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post #1 of Old 10-08-2007 Thread Starter
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Annapolis boat show impressions

My boat show observations....
Spent three days in Annapolis, attending for the first time. I really enjoyed it.

Thursday was VIP day with a $30 ticket (versus $16 for the other days). Crowds were smaller and made it easy to see more boats. I would recommend it.

My favorite boat was a Cherubini. I didn't know anything about these boats but wow. I think the boat they had on display was 17 years old and I believe was a 48. A really nautical boat...It's always the small details on bots like this...lots of fitted wood, classic skylights with vented dorades, a built in wooden boat hook on deck. Below, absolute luxury, but with great lines and incredible woodwork. Lots of innovative small things like the portals which open at the top and have a special tray as part of the casting on the bottom that collects any water coming in and drains it outside the cabin. This was an impressive boat.

The Oyster 56 was a great boat. Very modern lines. They seemed to have a little "security" approach to showing their boat. Almost as if they were allowing the "little people" to see the boat they could never afford. That may have been true, but the attitude was noticeable and a real turn off.

I experienced the same karma on the Freedom yacht display. An attractive lady with a less attractive demeanor knew nothing at all about the boat and stood guard to only allowing two people to board at a time. I can understand the nervousness of letting hundreds of people view a very expensive boat, but other managed the issue much better.

Cabo Rico had a beautiful 42? (I think) Pilot house. What a great looking boat - I think it was a Chuck Paine design. The most unique feature was the hidden workshop under the port lazarette seat in the Pilot house. They pushed a button and the seat opened up a full workshop with a vice and work cabinets etc. It was very James Bondish. The owner of the company Fraser Smith was on the boat and they were all super friendly. A really impressive company presence.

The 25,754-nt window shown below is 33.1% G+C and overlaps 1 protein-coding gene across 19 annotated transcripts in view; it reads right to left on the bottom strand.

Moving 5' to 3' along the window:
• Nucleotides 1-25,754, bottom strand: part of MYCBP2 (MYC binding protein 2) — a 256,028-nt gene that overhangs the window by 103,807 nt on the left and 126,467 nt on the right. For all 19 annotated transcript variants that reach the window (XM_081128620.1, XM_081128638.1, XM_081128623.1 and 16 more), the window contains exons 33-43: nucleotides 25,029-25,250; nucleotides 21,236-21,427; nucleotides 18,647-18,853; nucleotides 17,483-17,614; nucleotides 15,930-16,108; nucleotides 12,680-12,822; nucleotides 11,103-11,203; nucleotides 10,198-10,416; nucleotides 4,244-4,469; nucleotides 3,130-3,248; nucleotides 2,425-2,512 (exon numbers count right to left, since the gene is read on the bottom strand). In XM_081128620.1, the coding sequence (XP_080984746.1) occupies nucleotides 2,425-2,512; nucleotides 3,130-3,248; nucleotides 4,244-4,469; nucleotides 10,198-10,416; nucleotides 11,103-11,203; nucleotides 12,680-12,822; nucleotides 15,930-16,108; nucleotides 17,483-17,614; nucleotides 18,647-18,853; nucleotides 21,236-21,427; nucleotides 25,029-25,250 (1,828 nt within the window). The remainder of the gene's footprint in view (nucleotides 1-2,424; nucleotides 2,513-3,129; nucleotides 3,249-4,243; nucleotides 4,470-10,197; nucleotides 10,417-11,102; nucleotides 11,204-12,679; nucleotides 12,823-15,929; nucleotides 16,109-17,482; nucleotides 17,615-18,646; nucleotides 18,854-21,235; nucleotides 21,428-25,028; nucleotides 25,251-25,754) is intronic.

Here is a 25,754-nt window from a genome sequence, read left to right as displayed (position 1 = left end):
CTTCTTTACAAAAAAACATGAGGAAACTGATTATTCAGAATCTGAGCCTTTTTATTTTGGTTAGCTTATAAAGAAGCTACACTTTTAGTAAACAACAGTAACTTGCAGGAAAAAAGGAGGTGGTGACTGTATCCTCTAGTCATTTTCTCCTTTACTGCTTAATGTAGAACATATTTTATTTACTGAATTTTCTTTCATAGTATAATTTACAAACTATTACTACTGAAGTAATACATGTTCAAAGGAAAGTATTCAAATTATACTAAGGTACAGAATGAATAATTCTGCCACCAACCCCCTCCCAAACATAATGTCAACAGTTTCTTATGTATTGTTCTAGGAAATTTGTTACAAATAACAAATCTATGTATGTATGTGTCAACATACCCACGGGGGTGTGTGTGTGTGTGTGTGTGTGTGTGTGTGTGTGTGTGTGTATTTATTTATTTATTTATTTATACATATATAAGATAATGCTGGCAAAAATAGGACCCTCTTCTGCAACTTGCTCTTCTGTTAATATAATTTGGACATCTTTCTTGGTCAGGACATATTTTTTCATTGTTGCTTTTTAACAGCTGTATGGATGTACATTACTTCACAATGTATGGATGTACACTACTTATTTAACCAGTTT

Walter Shultz (owner and designer) and Shannon were there with a 47 on display. Bill Ramos, Walters longtime #2 was there too - and enthusiastically answering questions. The Shannon people are really good people. The boat was great - I think it was 7 or 8 years old and looked like new. The woodwork and overall craftmanship is unbeatable. (I am biased). We also heard Latitudes and Attitudes publisher Bob Bitchin has sold his "Lost Soul" boat that he has been refitting and writing about and is buying a brand new Shannon 52'. That should give some good publicity for Shannon.

We went on Hunters, Island Packets, Beneteaus etc. All had great presentations. Also, I should say that the Tartan boats were very impressive. I would never buy one based on the customer relations and the problems they are apparently having with their boats. But to go on them and see how nice they are, and how well built they "appear" to be, I can see how they would appeal to a lot of people. I didn't see Tim Jackett - don't know if he was there to answer questions and shake hands or not, but the Tartans themselves were very nice displays.

I wanted to go on the Catalinas. For some reason they had a huckster presentation. They had a "security" person who wouldn't let anyone go on the Catalinas without wearing a Catalina sticker that would identify your "sales region" to the salesmen on the boats. They obviously were pushing a little too hard to sell boats, not just show them. I asked if I could go on the boats without a sticker since I didn't have any plans to buy one and was told by the lady at the desk that they had asked her to give a sticker to everyone so the salesman could know. So I moved on. Cruising Dad..maybe you should pass that on. It was more like a time-sharing sales approach.

Gozzards were there....GREAT boats. Morris boats are very impressive. We went on a couple of the daysailors. These are very expensive boats but beautiful and well made of course. I made another post about the interesting Pacific Seacraft presence. 3 weeks after the auctioning off of the company the new "owners of the company" were there as if nothing had changed. They had boats, flyers, brochures etc.

The boat show is lots of fun...

"Tell 'em I'm busy. I'm on a sails call."
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